From NBC's Mark Murray
Yesterday, more than a dozen state attorneys general across the country -- almost all of them Republicans and quite a few of them running for governor this year -- announced that they were challenging the constitutionality of the new health-care law.
And some of them are now getting backlash for wading into what seems to be a very political story: trying to overturn a law that was passed by Congress and signed into law.
Here's the Palm Beach Post's editorial on Florida AG Bill McCollum, who's running for governor: "Having lost in the Capitol, after refusing to play, Republicans who claim to hate judicial activism want the judicial branch to overrule the legislative and executive branches."
Here's the Detroit Free Press on Michigan AG Mike Cox, running for governor: "As a candidate for his party's gubernatorial nomination, Cox has every right to pander to the Tea Party adherents many believe will play a decisive role in August's Republican primary. As Michigan's top law enforcement officer, he should know better than to pursue his specious claim that Congress has exceeded its constitutional authority."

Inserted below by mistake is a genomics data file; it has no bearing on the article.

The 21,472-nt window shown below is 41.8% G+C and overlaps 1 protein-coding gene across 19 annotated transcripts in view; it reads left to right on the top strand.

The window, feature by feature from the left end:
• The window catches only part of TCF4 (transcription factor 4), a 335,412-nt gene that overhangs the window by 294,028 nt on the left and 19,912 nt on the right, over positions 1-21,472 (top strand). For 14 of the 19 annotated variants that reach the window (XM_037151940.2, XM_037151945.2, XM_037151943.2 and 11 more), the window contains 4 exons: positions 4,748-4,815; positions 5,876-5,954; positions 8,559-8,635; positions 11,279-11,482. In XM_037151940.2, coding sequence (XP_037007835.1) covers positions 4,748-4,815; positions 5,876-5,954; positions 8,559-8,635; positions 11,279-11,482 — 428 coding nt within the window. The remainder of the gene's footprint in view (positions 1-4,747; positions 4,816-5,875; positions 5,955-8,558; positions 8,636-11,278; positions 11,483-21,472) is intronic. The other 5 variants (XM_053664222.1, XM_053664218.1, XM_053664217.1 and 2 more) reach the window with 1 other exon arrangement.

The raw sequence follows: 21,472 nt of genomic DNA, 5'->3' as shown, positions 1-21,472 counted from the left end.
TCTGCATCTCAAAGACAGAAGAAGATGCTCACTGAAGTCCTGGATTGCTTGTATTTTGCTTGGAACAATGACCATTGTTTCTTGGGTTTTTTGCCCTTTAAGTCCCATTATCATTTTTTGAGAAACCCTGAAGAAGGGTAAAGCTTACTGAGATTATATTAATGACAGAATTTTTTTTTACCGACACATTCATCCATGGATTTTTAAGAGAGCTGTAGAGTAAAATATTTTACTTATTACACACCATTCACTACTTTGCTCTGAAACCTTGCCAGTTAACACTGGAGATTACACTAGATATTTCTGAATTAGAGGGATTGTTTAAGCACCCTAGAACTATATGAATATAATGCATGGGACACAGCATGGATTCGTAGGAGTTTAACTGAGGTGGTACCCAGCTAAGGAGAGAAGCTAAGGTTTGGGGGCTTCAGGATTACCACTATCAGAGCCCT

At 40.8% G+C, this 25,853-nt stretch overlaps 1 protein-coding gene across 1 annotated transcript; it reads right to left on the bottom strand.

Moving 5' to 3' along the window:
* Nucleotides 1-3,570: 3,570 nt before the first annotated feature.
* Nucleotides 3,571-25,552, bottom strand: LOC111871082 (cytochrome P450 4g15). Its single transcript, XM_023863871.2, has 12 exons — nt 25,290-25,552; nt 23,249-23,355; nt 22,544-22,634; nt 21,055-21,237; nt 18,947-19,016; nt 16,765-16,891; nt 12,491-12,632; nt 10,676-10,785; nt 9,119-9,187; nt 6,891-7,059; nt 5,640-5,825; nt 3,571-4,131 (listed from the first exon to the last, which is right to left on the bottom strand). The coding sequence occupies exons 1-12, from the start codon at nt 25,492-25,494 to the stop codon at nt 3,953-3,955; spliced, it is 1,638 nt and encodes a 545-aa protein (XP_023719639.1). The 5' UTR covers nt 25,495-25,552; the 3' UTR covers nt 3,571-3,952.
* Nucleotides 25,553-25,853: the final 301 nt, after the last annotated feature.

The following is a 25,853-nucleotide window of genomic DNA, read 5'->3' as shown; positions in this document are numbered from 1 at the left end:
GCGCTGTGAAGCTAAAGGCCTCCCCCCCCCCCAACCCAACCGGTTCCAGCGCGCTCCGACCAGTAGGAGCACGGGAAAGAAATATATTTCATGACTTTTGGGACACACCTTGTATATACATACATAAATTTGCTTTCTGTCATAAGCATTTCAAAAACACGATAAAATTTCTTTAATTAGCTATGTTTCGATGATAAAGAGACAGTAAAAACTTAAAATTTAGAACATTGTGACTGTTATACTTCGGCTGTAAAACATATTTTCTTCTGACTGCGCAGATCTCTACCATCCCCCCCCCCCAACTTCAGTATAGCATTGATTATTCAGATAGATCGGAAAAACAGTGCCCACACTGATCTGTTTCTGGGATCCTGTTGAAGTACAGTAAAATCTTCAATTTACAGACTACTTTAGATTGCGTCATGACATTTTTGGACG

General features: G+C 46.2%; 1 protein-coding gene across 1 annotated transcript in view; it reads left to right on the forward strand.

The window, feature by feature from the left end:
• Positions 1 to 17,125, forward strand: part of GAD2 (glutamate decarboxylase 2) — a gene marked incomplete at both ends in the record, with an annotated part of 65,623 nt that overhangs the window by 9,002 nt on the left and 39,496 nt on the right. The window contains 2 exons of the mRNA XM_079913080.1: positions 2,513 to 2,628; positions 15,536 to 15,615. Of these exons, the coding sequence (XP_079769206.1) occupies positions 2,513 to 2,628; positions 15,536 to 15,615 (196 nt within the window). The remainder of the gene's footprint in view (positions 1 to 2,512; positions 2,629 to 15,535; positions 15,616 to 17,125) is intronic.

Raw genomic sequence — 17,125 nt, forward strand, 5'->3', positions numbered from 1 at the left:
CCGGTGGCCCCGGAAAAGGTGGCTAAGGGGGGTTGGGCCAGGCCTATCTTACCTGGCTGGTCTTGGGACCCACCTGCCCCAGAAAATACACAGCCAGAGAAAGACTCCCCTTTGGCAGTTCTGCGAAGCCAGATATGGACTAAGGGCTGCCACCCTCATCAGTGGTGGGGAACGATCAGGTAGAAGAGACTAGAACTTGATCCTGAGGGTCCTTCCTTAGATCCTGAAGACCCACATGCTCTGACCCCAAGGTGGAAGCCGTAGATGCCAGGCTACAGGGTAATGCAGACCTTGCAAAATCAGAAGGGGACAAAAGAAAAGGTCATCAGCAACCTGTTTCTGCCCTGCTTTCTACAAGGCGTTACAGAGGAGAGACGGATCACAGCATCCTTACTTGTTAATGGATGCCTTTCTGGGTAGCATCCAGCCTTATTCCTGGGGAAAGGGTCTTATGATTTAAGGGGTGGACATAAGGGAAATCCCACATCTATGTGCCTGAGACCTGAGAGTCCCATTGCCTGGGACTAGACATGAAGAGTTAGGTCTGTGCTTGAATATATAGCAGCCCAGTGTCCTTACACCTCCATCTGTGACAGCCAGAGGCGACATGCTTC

And here's a front-page Washington Post piece on Virginia AG Ken Cuccinelli: "The move was classic Cuccinelli -- bold, defiant and in-your-face, an effort to use any means at his disposal to stop what he sees as a federal government gone wild. That approach has transformed him in just a few months from being a fairly obscure state senator into a national conservative folk hero -- a tea partier with conviction and, more importantly, power."